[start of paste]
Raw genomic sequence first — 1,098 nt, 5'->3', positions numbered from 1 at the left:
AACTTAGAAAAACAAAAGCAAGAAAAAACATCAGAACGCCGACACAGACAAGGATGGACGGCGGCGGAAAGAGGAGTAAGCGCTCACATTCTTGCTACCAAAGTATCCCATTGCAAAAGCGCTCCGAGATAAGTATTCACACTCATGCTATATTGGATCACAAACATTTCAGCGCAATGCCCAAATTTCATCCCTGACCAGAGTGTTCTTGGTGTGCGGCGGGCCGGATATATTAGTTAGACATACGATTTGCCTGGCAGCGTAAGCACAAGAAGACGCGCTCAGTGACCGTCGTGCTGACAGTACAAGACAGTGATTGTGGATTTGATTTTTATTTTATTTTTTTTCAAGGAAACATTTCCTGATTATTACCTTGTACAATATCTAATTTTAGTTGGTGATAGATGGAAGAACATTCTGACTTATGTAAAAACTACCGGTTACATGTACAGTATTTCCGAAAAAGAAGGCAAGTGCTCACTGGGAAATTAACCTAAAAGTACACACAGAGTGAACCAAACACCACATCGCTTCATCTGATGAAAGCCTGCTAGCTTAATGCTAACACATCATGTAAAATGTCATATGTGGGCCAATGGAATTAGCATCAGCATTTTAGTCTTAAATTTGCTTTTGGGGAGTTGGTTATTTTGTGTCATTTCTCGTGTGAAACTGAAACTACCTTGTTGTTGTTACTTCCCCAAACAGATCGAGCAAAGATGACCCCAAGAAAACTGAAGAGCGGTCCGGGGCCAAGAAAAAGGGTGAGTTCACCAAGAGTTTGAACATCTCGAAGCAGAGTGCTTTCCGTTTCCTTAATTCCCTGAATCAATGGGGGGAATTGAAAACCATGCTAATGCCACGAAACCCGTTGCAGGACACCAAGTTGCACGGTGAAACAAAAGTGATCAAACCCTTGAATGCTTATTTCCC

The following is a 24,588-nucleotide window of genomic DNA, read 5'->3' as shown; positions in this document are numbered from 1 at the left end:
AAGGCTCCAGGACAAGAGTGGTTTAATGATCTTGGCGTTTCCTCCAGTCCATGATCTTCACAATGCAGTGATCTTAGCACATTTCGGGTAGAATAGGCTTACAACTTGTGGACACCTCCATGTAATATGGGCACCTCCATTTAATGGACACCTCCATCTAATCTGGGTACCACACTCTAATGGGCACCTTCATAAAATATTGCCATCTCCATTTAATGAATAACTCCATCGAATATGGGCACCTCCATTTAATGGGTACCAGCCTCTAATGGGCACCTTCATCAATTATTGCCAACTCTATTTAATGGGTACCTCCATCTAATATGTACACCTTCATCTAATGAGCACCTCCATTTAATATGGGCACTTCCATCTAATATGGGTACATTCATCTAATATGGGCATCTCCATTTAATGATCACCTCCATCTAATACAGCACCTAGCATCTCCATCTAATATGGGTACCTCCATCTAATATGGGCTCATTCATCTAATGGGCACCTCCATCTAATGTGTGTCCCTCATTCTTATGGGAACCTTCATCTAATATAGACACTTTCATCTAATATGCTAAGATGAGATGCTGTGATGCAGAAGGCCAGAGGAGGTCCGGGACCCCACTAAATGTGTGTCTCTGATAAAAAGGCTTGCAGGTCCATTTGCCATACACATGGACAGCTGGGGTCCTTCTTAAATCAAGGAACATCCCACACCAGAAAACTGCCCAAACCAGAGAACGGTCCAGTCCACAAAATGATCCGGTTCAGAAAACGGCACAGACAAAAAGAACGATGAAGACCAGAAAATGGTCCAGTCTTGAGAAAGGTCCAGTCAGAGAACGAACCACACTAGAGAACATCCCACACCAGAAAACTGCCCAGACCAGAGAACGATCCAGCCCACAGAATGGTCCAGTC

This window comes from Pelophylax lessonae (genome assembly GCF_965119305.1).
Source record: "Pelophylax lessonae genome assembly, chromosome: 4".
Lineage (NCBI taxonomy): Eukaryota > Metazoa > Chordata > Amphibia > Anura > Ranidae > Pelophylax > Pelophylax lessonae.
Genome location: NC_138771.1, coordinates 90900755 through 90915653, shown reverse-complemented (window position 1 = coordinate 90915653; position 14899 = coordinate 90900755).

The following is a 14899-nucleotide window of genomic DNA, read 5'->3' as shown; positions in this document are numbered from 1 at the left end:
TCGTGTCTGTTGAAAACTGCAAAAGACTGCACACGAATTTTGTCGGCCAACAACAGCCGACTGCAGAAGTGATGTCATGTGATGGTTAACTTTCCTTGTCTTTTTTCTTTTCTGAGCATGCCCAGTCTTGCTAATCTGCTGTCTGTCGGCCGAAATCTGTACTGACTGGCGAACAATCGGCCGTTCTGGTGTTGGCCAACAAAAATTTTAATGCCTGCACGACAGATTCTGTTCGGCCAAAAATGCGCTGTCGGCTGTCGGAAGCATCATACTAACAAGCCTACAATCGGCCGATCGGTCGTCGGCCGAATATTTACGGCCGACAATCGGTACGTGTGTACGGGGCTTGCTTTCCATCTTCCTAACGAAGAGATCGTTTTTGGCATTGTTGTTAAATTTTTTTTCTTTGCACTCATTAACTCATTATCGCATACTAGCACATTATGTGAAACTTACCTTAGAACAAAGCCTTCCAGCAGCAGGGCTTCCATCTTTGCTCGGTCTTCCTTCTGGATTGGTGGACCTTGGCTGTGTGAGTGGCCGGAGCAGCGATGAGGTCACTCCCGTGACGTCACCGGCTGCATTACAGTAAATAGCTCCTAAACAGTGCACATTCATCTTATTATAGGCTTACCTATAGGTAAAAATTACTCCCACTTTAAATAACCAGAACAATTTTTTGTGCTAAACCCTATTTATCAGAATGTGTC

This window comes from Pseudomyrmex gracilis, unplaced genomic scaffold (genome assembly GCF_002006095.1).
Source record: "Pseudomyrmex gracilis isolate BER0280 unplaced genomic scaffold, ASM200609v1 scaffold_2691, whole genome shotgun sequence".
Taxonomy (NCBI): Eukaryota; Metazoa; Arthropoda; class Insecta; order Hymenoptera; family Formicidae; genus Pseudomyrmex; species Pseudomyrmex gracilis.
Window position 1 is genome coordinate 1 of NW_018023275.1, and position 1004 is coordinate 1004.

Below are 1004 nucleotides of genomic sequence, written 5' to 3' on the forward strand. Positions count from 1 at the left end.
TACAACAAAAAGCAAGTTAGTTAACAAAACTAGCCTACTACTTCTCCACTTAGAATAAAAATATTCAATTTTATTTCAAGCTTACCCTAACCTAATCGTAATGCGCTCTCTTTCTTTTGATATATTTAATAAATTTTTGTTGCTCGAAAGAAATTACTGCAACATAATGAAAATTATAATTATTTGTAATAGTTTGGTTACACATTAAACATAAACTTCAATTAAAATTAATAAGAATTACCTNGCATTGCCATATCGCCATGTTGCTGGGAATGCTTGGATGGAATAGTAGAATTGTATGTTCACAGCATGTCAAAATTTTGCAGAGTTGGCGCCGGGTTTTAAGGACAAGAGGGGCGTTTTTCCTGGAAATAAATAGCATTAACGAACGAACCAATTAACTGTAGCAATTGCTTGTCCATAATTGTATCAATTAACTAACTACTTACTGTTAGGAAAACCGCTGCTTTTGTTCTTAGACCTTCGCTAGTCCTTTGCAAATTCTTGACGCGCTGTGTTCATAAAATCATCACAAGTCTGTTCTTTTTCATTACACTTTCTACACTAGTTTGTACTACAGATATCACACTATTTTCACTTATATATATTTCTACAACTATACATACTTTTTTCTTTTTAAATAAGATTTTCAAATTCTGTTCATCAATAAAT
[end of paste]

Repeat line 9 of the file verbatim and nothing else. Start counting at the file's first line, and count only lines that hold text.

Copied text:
The following is a 14899-nucleotide window of genomic DNA, read 5'->3' as shown; positions in this document are numbered from 1 at the left end: